Winslow Homer: Death of the Artist 

Winslow Homer was born in the February of 1836 in Boston, Massachusetts. Painter Homer was blown away by nature’s vast beauty and sought to convey that feeling through his brilliance and expressiveness of brushwork. In his paintings, nature’s power is both great and eternal, and it doesn’t care about the procedures of human life. The rough style of Winslow Homer’s last years was not a mistake; it was a characteristic of his work. Learn about Winslow Homer’s exceptional career. 

The Death of Winslow Homer 

The legacy of artist Winslow Homer is vast, from depictions of warriors to seascapes. Homer joined the American canon nearly as calmly as he entered the profession of art, despite being as intentional.  

The cause of Winslow Homer’s death is not widely known. He died on September 29, 1910, at 74, but the specific cause of his death has not been widely reported. Some sources suggest that he may have died of heart failure or kidney disease, but there is no concrete evidence to support these claims.

Childhood and Education

Henrietta Benson Homer, Homer’s Mom, was an enthusiastic watercolor artist who taught her artistic son the fundamentals of her craft, forging a lifelong link between them via their shared appreciation of the arts. His father, on the other hand, Charles Savage Homer, was a businessman. However, he encouraged his son to pursue his artistic interests.

Additionally, when Winslow was 19 years old, his father arranged for him to undertake an apprenticeship with a friend and prominent Boston lithographer named John H. Bufford. Homer subsequently describes this time in his career as a “treadmill existence.” When he was finally done with his training in 1857, he vowed never to work for anybody else ever and opened his studio in Boston.

Early Career

Homer was first exposed to the harsh realities of the Civil War via his work as an artist. A turning point in Homer’s development as an artist and person occurred when Harper’s Weekly sent him to the battlefields to report on the fighting six months into the Civil War. He made many trips to the encampment of the Northern armies, where he drew ideas for drawings depicting everything from generic sceneries to chaotic battles.

Homer’s professional pictures, especially those in the series “The Army of the Potomac,” are built on these early drawings and provide a fresh look at the ever-evolving tools of modern warfare (1862).

Homer’s professional pictures, especially those in the series “The Army of the Potomac,” are built on these early drawings and provide a fresh look at the ever-evolving tools of modern warfare (1862).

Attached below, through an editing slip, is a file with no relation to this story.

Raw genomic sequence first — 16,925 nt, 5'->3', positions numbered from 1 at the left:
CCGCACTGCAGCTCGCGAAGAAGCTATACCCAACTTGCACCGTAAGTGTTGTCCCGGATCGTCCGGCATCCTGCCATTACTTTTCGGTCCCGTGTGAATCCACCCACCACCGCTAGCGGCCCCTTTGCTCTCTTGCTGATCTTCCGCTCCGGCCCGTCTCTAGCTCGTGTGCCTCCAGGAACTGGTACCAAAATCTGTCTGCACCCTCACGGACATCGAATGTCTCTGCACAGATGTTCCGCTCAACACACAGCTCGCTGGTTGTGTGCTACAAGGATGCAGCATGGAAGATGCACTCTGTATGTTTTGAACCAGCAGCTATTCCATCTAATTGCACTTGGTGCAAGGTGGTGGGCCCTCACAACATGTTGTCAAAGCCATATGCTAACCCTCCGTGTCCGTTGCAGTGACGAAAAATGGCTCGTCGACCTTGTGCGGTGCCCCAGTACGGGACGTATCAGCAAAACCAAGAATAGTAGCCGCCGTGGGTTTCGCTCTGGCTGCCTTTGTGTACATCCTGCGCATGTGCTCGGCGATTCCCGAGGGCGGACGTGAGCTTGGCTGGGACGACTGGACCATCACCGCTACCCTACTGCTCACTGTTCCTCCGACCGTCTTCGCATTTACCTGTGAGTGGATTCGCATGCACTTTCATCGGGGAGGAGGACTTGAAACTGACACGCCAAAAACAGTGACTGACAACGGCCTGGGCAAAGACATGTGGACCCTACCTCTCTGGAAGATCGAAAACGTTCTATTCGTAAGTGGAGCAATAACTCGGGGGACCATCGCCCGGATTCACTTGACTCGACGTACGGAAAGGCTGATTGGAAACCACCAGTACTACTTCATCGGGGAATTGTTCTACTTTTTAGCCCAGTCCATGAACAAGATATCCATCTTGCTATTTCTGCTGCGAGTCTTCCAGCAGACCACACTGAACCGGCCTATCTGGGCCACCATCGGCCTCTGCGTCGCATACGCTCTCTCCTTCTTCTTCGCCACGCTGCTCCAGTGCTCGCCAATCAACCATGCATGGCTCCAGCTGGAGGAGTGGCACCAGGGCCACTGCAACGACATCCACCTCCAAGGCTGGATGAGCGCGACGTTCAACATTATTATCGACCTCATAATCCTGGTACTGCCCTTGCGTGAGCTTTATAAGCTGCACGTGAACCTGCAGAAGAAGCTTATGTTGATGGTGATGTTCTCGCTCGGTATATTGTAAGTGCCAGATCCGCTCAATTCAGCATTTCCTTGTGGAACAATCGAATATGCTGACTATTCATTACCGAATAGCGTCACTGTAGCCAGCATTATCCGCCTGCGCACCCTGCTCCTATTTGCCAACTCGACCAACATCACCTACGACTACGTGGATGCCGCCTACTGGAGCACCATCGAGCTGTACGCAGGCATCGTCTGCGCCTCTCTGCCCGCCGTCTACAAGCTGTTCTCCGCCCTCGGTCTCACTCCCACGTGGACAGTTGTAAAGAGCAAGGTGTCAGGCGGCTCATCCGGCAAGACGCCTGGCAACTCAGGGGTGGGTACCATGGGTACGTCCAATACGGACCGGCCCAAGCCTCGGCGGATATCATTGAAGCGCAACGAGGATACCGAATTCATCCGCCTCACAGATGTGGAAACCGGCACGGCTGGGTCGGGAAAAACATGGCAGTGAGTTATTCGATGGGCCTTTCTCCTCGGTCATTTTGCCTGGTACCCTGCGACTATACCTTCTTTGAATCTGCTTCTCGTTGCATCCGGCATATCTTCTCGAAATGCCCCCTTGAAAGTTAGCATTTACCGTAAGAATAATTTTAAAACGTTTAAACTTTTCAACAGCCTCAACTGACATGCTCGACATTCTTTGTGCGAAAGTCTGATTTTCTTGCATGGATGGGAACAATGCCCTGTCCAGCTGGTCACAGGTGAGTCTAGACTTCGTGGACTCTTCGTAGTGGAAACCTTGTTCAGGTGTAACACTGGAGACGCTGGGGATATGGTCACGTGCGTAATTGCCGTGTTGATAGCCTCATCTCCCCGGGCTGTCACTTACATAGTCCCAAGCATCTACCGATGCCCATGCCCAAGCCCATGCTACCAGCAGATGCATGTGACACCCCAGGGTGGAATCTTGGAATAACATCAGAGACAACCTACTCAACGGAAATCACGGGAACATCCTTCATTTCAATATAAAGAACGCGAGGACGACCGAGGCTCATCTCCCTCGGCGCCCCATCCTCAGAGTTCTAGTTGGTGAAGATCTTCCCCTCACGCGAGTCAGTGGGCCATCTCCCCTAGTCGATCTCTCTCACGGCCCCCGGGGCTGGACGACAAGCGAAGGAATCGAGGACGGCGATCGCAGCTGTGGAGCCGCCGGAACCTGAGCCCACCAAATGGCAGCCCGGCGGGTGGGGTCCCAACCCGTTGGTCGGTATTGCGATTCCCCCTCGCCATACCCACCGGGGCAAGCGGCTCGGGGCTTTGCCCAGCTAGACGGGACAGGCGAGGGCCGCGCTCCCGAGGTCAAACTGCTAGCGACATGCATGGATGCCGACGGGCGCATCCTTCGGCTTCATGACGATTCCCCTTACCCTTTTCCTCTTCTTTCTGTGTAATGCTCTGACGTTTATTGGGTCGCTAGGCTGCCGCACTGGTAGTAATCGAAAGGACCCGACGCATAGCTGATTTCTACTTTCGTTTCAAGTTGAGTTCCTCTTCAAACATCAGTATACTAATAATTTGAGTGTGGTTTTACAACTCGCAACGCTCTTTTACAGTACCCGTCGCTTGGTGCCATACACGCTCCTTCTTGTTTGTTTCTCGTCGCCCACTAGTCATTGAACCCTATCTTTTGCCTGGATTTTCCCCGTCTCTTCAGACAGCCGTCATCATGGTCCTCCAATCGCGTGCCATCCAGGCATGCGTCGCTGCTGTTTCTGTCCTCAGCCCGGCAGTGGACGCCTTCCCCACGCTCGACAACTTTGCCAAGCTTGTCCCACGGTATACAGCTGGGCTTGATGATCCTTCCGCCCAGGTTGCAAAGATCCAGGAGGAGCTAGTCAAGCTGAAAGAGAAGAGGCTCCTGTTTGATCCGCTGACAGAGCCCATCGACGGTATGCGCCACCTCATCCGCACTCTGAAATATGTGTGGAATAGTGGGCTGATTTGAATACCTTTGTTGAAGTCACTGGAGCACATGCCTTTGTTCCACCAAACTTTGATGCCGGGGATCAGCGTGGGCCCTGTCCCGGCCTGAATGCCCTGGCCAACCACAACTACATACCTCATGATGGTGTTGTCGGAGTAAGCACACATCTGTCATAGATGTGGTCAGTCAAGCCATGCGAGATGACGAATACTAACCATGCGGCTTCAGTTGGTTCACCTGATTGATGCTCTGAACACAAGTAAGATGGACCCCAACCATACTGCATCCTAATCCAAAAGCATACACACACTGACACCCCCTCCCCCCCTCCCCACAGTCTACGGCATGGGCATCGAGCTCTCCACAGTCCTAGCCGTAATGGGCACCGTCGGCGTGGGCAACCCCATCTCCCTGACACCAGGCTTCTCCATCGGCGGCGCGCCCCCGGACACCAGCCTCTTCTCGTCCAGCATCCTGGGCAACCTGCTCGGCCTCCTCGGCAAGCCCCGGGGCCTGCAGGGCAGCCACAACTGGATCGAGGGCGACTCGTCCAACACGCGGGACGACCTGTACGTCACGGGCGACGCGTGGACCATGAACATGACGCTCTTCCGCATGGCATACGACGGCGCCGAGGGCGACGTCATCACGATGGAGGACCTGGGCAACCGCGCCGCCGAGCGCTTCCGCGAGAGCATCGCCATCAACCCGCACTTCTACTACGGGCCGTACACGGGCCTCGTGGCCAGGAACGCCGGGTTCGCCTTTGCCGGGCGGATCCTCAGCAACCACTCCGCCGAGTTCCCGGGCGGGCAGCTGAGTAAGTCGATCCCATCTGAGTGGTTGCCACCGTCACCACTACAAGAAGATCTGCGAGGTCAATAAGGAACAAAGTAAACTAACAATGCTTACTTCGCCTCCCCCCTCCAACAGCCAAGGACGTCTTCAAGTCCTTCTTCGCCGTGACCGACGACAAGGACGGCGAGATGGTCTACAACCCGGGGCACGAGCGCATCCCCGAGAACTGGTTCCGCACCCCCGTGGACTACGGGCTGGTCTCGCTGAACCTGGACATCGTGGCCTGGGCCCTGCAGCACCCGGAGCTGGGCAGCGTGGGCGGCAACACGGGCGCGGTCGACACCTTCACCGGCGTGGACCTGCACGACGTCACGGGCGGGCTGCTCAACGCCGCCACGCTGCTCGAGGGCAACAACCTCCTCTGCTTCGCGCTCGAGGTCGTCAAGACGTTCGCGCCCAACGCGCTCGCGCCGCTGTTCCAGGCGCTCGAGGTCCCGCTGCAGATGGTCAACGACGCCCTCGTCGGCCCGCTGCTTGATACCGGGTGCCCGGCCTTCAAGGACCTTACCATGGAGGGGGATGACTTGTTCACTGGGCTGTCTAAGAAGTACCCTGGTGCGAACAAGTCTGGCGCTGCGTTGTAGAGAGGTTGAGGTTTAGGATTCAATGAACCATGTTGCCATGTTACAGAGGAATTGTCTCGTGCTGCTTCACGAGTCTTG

His 1866 painting, the Prisoners from the Front, made Homer famous and is still one of his best-known paintings to this day; it was inspired by his wartime drawings and was painted after the war. These pieces solidified his reputation as an artist in New York, and he was invited to show at the 1866 Exposition Universelle in Paris. Until 1875, when he decided to devote himself to oil and some of Winslow Homer’s watercolor paintings instead, Homer kept making commercial pieces regardless of his fame.

Mature Period

Homer made the first trips to Europe in 1867, bringing paintings with him. Realist artists like Edouard Manet were featured in exhibitions during the time that the young American was in France. In addition, Homer was considerably influenced by the American 1860s escape technique known as The Barbizon School

On his trip, he would have seen the pre-Impressionist masterpieces of artists like Claude Monet. These artists seemed just as enamored with light as their American contemporaries. Likewise, Winslow Homer’s paintings upon his return reflected a mixture of longing, naiveté, and an American expression of modern democratic ideas.

His writing style has long confused anybody trying to trace a lineage from Homer to earlier masters, and it already irritated contemporary reviewers who called it “incomplete.”  

Homer began painting visuals of rural American life in his own distinctive style, such as a sequence of pieces showing pics of rural school kids managed by youthful educators.

Late Period

Almost all biographers of Homer agree that his trip to England was a turning point in his life, marking the transition from his optimistic younger years to his mature older years when he brought a new level of enthusiasm and purpose to his profession. Winslow Homer frequently depicted working-class characters in his paintings, especially fishermen and women whose livelihoods were separated and unified by the ocean.

Sea was common in the list of Winslow Homer prints. Art scholars call paintings from this era to depict ordinary workers’ everyday heroism because of Homer’s ability to capture the majestic fog-lined coastline while portraying conditions in a dispassionate manner.

Homer returned to the US and kept showing his artwork in New York, but he never settled there. He spent over a year at Cullercoats for isolation. The environment of Prout’s Neck was suitable for him.

The watercolorist frequented the isolated area for nearly a decade before eventually deciding on Prout’s Neck. Homer set up his studio in the carriage house attached to his brother’s primary home, from where he had a beautiful panorama of the ocean beyond the high cliffs.

Some of his most well-known compositions from this time frame may result from a solitary and peaceful lifestyle.


This painter’s influence can be seen in the work of later 19th-century and early 20th-century American painters like Norman Rockwell, who depicted similar lighthearted and joyful elements. 

Throughout Homer’s compositions, people were there, sometimes going about their daily lives and engaging in more exciting activities. Some of his most impressive works depicted the stark contrast between man and the powerful ocean.